This is where the initial support comes in. I firmly believe that all senior people benefit and, indeed deserve, a coach. For groups of managers, a combination of ‘develop the developer days’ supported by action learning groups or coaching will be highly effective way of supporting and reviewing a more sustainable organisation wide approach to LMD.
Wednesday, December 7, 2011
What’s so good about coaching … for the coach?
Coaching is good for you. There’s increasing evidence that coaching has benefits for coachees and their organisations. I’m also seeing a diminishing sense of coaching as an expensive luxury, given its power in getting to the heart of the issues and building individual leadership capability that connects strongly with organisational priorities. More and more public service organisations are creating their own in-house coaching cadres often with the aim of creating a dramatic shift in the day-to-day ways they ‘do leadership and management’.
But what’s in it for those doing the coaching?
I’ve been a coach for many years now and have coached lots of public service managers at senior and middle levels. Moving from development work with groups on leadership and management programmes into working one-to-one felt daunting at first. With 12 or more intelligent people in a room there’s a good chance you can get a purposeful conversation going.
But what happens if the other person doesn’t engage if there are only two of you? With a development workshop there’s also likely to be some agreement in advance about at least some of the agenda and a degree of preparation, providing a springboard for exploring useful tangents. But, when you have little, or often no, prior knowledge of the agenda how do you make a two-hour coaching conversation productive?
I needn’t have worried – most people, given the confidentiality, safety and opportunity of a coaching relationship have plenty to say about the successes and challenges of their leadership roles. And I’ve found that detailed ‘content’ preparation pales into insignificance next to the importance of being prepared to engage in a meaningful conversation that helps the coachee use their strengths to work out the best way of moving forward for them. In any case, I find that the more attention I pay to the conversation and what’s going on in the room, the more likely it is that relevant ‘content’ from my wider experience will spring to mind.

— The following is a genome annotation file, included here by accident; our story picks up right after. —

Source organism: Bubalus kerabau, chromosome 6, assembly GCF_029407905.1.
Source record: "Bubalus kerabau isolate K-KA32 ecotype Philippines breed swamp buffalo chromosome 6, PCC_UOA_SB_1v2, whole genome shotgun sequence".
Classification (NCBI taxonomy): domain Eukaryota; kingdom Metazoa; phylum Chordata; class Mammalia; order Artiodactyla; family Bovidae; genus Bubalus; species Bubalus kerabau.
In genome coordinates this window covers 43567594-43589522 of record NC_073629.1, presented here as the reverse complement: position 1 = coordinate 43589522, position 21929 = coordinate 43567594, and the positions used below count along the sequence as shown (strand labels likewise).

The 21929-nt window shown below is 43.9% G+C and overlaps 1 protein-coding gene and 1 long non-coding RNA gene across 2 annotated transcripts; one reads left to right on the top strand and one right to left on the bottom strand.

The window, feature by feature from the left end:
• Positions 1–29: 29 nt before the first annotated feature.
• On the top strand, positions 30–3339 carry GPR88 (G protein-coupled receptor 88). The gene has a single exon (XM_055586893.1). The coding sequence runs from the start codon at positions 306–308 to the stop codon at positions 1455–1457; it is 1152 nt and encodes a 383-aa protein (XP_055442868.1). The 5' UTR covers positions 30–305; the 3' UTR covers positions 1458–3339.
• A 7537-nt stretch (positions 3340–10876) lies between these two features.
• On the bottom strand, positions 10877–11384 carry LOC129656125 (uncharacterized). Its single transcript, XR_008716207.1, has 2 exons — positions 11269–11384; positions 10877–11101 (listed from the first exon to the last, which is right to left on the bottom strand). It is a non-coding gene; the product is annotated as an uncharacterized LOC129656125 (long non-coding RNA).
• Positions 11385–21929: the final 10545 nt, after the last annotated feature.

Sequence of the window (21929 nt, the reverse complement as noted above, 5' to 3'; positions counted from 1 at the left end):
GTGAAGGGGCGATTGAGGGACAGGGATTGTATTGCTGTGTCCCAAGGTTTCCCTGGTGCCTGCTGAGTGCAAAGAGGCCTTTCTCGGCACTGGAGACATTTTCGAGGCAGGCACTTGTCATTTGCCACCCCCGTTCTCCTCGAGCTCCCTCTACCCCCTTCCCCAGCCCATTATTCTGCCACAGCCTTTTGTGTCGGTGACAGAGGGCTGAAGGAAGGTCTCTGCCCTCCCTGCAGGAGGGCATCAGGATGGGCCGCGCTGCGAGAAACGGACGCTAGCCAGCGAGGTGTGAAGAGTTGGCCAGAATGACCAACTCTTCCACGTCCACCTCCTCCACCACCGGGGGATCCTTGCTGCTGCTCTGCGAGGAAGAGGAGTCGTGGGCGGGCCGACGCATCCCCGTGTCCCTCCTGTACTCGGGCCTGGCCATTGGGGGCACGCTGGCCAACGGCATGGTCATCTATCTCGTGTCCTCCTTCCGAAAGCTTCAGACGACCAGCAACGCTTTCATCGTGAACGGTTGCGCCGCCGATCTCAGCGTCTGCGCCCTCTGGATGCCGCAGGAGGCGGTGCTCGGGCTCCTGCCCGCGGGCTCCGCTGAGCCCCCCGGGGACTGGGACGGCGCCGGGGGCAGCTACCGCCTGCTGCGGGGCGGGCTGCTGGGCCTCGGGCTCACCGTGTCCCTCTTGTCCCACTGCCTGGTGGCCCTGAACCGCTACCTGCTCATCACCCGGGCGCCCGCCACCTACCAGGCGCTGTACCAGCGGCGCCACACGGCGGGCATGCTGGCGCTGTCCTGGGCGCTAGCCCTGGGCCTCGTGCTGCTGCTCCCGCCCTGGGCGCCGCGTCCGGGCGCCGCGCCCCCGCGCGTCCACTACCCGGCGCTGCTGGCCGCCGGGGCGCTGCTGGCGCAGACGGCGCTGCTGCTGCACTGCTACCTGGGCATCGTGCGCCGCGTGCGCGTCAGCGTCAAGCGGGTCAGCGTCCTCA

What do I get out of coaching?
I suppose at a fundamental level I get a kick out of helping others. And it’s the specifics of that somewhat ‘soft and fuzzy’ general statement that are really important to me. When I couple strong constructive challenge with a supportive, appreciative process, I see coachees gain insights before my very eyes. There’s a great deal of personal satisfaction from helping to shape a conversation that enables a coachee to have a ‘light-bulb moment’ and for them to conclude, for example, they need to change their leadership behaviour – and have worked out how to do it.
I also find it very stimulating to work with a vast range of individuals in a variety of different public service settings on a myriad of leadership challenges. I like the challenge of getting to know enough about a coachee’s particular circumstances quickly so we can work together on how they can fulfil their personal and organisational responsibilities even better.